While all of Packerdom celebrates the return of the running game to the Green Bay Packer offense, close observers will notice a faint warning sign, one that has manifested itself over the course of the four games this season where the Packers have moved the ball on the ground. First, there was the stunning first half against the Bears, then the thrashing of the Broncos in the first half of a Monday night contest. Next came a respectable first-half output against the Chiefs, and of course, there was the Vikings game, where Ryan Grant gained 92 of his 112 yards on 12 first-half carries.
Now, you're not dumb. (You read this blog! ;) ) You see the setup here. The trend for the Packers running game is thus: Design a gameplan that schemes to exploit their opponents weakness. Basic, football 101. The problem comes in the second half, when the opposing defensive coaches have halftime to breakdown what the Packers are doing, make their adjustments, and then execute them. More often than not, they succeed.Offensive coordinator Joe Philbin hinted as much after the Vikings game, saying:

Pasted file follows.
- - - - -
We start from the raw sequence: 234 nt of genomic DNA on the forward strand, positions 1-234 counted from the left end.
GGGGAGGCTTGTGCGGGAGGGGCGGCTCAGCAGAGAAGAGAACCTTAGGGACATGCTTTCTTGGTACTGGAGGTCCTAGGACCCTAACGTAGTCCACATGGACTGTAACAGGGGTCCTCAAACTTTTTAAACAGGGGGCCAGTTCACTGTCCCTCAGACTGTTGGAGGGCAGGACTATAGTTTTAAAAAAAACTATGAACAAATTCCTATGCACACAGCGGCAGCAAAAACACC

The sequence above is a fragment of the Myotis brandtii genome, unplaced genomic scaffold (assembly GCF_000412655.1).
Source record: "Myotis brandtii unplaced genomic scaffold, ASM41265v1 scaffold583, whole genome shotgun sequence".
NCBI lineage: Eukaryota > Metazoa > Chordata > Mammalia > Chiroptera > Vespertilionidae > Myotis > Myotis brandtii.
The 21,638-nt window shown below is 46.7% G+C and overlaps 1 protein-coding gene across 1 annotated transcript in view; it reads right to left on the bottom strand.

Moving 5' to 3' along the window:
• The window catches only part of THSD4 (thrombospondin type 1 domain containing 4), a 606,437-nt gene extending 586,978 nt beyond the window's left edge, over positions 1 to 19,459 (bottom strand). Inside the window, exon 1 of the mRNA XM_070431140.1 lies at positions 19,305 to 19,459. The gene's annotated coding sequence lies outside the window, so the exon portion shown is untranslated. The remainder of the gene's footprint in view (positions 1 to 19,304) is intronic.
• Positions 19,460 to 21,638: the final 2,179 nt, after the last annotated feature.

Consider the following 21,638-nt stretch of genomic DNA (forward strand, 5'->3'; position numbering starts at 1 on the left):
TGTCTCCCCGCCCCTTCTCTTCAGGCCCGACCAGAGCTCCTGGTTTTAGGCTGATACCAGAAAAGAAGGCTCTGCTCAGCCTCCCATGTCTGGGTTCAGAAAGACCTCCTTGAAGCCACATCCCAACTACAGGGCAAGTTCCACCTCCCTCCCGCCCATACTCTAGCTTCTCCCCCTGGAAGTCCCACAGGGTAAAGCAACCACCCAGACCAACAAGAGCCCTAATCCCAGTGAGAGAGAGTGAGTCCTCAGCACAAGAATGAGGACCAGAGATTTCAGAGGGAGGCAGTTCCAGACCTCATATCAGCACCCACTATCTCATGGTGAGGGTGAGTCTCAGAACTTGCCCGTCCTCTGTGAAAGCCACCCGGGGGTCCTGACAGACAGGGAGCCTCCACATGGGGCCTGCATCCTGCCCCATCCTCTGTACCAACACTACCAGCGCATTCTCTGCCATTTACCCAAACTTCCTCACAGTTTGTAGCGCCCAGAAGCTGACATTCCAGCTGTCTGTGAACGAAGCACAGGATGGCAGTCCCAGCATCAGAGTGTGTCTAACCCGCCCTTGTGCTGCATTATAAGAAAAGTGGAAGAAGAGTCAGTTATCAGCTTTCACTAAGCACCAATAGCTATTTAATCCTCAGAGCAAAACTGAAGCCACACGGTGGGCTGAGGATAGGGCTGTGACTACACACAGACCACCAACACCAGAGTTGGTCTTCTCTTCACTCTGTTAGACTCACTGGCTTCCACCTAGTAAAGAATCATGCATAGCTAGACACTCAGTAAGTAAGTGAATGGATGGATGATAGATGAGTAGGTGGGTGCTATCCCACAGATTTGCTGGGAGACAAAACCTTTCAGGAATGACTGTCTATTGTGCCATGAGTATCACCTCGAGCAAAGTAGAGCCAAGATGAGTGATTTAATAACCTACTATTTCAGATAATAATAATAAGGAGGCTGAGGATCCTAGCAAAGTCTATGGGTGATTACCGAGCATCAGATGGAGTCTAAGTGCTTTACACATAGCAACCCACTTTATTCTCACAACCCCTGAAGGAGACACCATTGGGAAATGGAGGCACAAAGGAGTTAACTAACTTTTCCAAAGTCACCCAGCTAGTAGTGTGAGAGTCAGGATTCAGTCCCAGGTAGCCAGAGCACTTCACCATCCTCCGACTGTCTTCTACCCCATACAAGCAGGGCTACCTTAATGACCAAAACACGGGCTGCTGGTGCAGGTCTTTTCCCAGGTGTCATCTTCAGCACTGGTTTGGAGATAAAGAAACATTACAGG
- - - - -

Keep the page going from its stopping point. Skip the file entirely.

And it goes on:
"I thought our first half (against the Vikings), we executed at a pretty high level for where we're at," said offensive coordinator Joe Philbin, who tried to recruit Grant out of high school in New Jersey for the University of Iowa. "But certainly, we're a little disappointed in the second half in some things. I think it's better. We're getting a little better movement, a little better holes. It's still a work in progress, that's for sure."
Yes, the Packers are winning. But if they plan to win in December and (hopefully) January, they'll need to be able to gain the tough yards in the second half of ball games when they (again, hopefully) have the lead. But as Philbin says, it's a work in progress. Let's see if the Packers can start by running all over a Panthers team that is reeling after losing to the lowly Falcons, and by doing it all game long.
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